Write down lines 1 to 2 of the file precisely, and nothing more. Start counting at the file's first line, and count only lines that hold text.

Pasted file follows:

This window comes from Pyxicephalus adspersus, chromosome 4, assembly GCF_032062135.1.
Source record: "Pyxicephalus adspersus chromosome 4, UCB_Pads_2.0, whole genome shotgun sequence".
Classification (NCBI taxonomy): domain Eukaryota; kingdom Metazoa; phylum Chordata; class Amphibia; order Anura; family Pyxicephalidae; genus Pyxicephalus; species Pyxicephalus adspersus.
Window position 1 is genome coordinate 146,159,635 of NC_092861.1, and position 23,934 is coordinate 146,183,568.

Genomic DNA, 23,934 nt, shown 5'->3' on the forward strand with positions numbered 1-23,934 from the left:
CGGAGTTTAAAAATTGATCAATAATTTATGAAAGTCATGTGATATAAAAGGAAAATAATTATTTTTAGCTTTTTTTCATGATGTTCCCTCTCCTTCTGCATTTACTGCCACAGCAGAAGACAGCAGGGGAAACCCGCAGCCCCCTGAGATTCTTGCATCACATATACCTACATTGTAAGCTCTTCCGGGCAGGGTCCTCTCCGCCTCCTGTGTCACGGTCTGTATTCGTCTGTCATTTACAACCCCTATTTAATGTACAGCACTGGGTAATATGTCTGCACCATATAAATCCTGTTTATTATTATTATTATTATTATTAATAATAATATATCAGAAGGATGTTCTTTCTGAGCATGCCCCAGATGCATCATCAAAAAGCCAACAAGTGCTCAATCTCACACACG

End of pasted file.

This window comes from Pyxicephalus adspersus, chromosome 4, assembly GCF_032062135.1.
Source record: "Pyxicephalus adspersus chromosome 4, UCB_Pads_2.0, whole genome shotgun sequence".